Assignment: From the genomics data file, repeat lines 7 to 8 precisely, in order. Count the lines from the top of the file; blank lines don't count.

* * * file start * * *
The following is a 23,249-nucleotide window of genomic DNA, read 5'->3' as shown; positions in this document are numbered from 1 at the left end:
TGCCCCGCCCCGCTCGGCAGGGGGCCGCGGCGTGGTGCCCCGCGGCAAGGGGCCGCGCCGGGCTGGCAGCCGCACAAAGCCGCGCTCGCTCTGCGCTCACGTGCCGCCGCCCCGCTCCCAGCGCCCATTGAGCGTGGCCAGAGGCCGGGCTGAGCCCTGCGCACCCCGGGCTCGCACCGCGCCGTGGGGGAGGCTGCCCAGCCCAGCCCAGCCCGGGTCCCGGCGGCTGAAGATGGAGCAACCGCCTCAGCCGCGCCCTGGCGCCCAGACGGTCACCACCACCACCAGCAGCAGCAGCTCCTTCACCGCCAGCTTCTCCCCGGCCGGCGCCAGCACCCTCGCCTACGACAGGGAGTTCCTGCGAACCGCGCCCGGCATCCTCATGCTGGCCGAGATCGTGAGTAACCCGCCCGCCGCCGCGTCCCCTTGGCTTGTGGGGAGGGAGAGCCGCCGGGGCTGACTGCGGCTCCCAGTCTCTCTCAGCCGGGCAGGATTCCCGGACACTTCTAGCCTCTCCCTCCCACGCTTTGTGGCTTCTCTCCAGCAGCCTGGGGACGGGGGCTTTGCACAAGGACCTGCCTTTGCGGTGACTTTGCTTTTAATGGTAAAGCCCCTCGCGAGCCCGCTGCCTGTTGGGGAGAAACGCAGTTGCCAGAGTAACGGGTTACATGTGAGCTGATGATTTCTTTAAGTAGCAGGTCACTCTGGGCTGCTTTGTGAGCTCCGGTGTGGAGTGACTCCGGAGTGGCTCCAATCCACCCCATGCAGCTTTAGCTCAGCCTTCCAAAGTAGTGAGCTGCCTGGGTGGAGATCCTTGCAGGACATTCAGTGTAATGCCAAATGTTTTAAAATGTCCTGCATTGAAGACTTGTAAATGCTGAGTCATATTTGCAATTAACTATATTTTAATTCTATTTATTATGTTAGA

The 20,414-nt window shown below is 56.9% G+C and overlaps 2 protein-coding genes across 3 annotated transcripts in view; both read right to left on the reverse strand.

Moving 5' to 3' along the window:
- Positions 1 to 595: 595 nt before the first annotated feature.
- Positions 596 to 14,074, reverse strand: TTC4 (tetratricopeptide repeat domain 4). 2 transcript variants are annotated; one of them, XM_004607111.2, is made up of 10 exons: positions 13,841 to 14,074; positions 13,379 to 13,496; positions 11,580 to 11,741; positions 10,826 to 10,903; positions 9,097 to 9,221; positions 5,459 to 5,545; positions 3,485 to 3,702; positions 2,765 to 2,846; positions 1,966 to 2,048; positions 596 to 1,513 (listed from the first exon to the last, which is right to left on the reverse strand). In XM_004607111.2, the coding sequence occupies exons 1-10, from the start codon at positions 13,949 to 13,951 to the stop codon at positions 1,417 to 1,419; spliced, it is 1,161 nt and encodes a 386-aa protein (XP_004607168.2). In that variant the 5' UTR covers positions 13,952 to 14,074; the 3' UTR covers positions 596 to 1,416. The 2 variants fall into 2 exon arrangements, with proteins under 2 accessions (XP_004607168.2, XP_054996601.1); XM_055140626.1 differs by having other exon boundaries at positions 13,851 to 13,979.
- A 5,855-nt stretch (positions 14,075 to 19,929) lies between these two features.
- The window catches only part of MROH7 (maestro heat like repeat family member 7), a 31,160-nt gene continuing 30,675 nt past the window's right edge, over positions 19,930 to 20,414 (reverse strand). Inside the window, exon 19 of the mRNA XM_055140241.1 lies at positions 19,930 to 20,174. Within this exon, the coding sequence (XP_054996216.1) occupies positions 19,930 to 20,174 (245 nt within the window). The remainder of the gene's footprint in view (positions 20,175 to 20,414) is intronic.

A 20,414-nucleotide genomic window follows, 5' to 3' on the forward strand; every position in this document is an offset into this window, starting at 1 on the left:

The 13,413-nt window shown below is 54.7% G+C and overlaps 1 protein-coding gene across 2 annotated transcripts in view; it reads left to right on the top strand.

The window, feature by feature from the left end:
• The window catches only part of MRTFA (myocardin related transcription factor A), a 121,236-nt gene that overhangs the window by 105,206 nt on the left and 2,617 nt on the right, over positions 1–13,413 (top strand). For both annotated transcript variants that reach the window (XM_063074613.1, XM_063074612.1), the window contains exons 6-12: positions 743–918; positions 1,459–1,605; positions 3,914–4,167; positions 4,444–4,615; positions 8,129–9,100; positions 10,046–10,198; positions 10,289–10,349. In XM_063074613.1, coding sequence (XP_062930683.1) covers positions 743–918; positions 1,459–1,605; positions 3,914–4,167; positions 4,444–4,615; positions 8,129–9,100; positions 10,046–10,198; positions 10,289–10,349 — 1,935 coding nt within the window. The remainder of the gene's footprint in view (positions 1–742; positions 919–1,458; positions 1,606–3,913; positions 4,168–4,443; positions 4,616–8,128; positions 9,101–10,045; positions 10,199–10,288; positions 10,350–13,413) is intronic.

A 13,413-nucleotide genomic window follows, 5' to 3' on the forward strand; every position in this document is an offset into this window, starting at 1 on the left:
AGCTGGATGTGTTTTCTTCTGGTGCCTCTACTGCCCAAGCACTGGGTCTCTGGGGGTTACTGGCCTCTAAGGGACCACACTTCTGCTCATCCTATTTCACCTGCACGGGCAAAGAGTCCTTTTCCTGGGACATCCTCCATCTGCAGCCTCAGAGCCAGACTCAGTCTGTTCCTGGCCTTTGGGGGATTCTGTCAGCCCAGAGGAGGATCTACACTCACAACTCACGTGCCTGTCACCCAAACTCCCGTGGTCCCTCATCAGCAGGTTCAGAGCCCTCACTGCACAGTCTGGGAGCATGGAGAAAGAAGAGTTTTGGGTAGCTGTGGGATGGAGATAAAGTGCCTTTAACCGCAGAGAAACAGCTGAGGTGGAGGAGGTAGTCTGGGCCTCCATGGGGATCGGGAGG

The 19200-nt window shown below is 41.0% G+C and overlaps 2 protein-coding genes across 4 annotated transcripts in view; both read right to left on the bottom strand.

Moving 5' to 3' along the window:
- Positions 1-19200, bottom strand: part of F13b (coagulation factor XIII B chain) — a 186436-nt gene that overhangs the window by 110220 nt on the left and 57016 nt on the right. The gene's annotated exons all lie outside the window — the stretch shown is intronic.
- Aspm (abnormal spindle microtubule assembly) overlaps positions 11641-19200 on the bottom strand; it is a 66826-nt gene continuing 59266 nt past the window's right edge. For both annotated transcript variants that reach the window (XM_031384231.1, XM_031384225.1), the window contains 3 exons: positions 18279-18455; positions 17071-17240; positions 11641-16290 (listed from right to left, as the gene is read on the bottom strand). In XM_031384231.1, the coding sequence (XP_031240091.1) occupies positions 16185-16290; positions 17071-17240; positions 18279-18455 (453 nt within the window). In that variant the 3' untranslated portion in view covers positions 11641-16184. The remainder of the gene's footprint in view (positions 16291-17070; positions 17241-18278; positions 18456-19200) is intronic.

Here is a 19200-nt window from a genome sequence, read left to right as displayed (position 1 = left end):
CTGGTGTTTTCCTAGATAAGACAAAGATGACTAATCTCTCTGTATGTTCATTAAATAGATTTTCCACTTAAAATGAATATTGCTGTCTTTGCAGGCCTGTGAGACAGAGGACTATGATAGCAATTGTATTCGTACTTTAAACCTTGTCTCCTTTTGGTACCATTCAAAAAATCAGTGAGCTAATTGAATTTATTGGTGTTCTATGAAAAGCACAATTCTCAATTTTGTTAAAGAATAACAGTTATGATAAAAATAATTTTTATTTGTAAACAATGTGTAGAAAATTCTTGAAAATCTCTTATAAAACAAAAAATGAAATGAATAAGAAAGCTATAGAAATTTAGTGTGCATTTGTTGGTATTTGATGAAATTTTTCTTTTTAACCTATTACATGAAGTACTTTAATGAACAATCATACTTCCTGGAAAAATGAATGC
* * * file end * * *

- A 5,855-nt stretch (positions 14,075 to 19,929) lies between these two features.
- The window catches only part of MROH7 (maestro heat like repeat family member 7), a 31,160-nt gene continuing 30,675 nt past the window's right edge, over positions 19,930 to 20,414 (reverse strand). Inside the window, exon 19 of the mRNA XM_055140241.1 lies at positions 19,930 to 20,174. Within this exon, the coding sequence (XP_054996216.1) occupies positions 19,930 to 20,174 (245 nt within the window). The remainder of the gene's footprint in view (positions 20,175 to 20,414) is intronic.